The outer surface 34 of the core member 28 is attached to the inner surface 26 of airfoil member 22 by a bond 40, as may be best seen in FIG. 3. The bond 40 may be a layer of adhesive, or it may be a sintered bond joint created by curing the adjoining core member 28 and airfoil member 22 materials together. The bond 40 provides a heat removal pathway for conductive transfer of heat energy away from the airfoil member 22 into the core member 28, and in turn into the cooling fluid 32. In the embodiment illustrated, there will be some direct heat transfer from the airfoil member 22 to the cooling fluid 32, since the inner surface 26 of the airfoil member 22 forms part of the pressure boundary for the cooling passage 30. Such direct heat transfer between the airfoil member 22 and the cooling fluid 32 will not occur in embodiments where the cooling passage 30 is formed as a subsurface hole in the core member 28. To ensure an adequate heat transfer between the core member 28 and the airfoil member 22, the outer surface 34 of the core member 28 may be bonded to at least 30% of the area of the inner surface 26 of the airfoil member 22. In other embodiments, the core member 28 may be bonded to at least 50% or at least 75% or at least 80% of the inner surface 26 of the airfoil member 22. In one embodiment, the width of the grooves forming the cooling passages 30 is 3 mm and the distance between adjacent cooling passages is 12 mm, providing a bond of approximately 80% of the inner surface 26 of the airfoil member 22 to the outer surface 34 of the core 28.
The ceramic matrix composite material of the airfoil member 22 provides mechanical strength necessary to withstand the thermal and mechanical stresses imposed on the vane 20. The core member 28 substantially fills the hollow center of the airfoil member 22 and limits the area of the inner surface 26 that is exposed to the internal pressure loads created by the high pressure cooling fluid 32 and eliminating the ballooning effect experienced with the prior art design of FIG. 1. The reduction of such internal pressure loads is especially beneficial near the trailing edge 39 where the thickness of the CMC material of the airfoil member 22 may be reduced. The core member 28 also provides a damping effect on the dynamics of the vane 20, increasing the rigidity and stiffness of the vane 20 and providing a robust product that is more impact resistant and that may produce a reduced level of acoustic noise than prior art designs. Moreover, the core member 28 provides a much simpler mechanism for defining cooling channels 30 than the prior art techniques of forming passages within the CMC laminate or forming passages by using an internal metal sheath or baffle structure. The cooling passages 30 may be formed on the outer surface 34 of core member 28 by casting the part to include the passages or by machining the passages 30 into the surface 34. Airfoil member 22 may be formed first and used as a mold for the casting of the core member 28. For such a process, a fugitive material may be used to define the space for the passages 30 during the casting of the core member 28. The fugitive material is then removed by heating during a subsequent process step to create the cooling passages 30. Typical fugitive materials include wax, plastic, polystyrene, etc.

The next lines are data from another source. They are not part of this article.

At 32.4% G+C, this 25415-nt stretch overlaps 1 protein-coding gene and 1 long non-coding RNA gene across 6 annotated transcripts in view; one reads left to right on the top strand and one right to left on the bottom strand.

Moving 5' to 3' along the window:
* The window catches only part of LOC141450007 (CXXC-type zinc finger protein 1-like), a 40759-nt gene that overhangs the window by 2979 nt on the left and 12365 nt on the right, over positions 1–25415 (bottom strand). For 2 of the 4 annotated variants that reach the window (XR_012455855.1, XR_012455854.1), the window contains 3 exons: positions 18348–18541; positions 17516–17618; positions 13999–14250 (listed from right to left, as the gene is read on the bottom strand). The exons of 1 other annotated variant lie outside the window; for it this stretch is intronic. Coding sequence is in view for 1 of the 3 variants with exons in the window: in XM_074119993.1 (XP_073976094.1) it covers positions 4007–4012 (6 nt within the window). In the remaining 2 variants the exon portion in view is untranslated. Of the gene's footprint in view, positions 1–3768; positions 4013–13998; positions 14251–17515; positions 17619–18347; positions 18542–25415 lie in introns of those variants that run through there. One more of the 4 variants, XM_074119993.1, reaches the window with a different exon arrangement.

The material of construction of the core member 28 affects the performance of vane 20 in the environment of a gas turbine engine. Material properties of particular importance are discussed below.
Because the airfoil member 22 is exposed to higher temperatures than the core member 28, the relative thermal expansion of these two materials may cause tensile stresses throughout the airfoil member 22 and bond 40. Accordingly, it may be desired that the coefficient of thermal expansion (CTE) of the core member 28 be greater than the CTE of the airfoil member 22, in one embodiment at least 10% greater. Other embodiments may have a CTE of the core member 28 that is about 7% greater than the CTE of the airfoil member 22, or in the range of >0 to 14% greater. For other applications, it may be acceptable to have the CTE of the core member 28 in the range of 94% to 120% of the CTE of the airfoil member 22. This difference in thermal expansion coefficients will at least partially compensate for the difference in temperature ranges experienced by the respective materials, thereby more closely matching the physical growth of the materials and minimizing the amount of thermal stress induced in the vane 20.
In order to safeguard the integrity of the heat removal pathway through the bond 40, it may be desired that the mechanical strength of the core member 28 be less than the mechanical strength of the bond 40 between the airfoil member 22 and the core member 28. Cracking of the airfoil member 22 material could result in the undesirable leakage of the cooling fluid 32 into the combustion gas flow. Delamination of the bond 40 could result in the loss of cooling of the airfoil member 22. Accordingly, it may be desired to maintain the core member 28 as the mechanical weak link in the structure by using a material that has a tensile strength that is less than the tensile strength of the bond 40 and the airfoil member 22.